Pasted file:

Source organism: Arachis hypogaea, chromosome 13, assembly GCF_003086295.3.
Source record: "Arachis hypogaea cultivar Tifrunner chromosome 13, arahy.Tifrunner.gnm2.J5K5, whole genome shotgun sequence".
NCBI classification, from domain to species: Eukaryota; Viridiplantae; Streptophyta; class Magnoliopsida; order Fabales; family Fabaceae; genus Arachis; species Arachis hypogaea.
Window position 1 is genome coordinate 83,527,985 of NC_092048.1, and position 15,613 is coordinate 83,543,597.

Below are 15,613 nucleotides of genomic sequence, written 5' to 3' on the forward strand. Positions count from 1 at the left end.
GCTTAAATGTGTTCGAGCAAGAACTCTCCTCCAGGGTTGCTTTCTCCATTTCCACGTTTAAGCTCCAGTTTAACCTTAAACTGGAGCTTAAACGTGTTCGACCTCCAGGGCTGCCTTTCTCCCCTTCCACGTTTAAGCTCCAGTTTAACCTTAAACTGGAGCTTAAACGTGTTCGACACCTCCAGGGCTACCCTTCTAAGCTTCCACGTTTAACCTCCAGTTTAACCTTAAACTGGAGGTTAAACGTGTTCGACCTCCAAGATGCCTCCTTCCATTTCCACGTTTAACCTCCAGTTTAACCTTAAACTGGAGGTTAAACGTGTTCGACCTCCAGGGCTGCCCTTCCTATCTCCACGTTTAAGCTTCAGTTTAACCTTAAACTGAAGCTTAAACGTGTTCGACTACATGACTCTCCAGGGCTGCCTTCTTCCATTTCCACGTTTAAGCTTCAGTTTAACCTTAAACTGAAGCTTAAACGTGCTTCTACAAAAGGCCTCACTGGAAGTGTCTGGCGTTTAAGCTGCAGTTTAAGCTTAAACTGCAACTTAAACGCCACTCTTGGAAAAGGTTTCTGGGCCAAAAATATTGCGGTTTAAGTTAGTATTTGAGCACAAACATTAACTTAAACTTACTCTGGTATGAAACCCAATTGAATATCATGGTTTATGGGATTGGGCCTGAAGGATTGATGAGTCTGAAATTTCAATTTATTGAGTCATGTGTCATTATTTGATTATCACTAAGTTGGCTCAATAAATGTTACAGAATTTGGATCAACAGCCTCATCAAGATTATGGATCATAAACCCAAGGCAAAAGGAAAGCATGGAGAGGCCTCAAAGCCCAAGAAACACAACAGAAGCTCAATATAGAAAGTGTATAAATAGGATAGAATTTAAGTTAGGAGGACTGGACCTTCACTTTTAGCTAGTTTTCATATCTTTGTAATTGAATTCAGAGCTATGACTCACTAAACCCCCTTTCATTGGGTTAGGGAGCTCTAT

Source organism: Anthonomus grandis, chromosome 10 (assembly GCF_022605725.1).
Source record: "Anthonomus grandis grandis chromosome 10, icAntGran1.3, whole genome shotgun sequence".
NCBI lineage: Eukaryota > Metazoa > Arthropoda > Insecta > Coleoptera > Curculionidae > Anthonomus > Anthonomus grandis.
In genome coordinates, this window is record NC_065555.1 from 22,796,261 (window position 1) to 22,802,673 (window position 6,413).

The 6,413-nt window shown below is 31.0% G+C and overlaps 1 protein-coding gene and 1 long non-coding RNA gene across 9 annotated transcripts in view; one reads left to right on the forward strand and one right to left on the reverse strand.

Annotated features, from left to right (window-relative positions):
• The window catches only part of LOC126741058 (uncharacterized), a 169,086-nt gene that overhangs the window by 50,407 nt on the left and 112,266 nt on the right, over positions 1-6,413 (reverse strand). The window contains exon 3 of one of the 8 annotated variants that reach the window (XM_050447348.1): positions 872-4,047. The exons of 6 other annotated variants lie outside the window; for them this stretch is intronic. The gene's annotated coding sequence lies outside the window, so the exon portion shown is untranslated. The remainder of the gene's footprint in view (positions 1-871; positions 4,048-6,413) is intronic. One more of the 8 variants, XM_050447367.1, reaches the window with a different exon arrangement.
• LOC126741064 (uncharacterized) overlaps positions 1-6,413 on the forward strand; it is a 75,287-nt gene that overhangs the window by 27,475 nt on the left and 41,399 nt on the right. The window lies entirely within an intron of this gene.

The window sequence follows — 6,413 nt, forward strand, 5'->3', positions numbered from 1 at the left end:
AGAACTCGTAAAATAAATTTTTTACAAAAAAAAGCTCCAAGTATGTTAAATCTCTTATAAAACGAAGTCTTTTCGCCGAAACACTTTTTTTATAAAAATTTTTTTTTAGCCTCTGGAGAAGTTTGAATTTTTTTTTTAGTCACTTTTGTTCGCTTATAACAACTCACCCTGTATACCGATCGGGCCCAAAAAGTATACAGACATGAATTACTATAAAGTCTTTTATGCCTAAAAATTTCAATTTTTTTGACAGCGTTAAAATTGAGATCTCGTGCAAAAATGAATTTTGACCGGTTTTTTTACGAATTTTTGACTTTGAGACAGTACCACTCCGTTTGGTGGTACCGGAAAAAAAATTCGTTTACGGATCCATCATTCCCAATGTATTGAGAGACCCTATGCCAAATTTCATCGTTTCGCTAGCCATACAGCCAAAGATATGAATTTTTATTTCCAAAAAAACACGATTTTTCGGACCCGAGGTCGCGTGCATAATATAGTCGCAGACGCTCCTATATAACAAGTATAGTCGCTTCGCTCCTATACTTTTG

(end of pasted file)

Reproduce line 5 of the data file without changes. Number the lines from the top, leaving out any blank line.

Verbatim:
Below are 15,613 nucleotides of genomic sequence, written 5' to 3' on the forward strand. Positions count from 1 at the left end.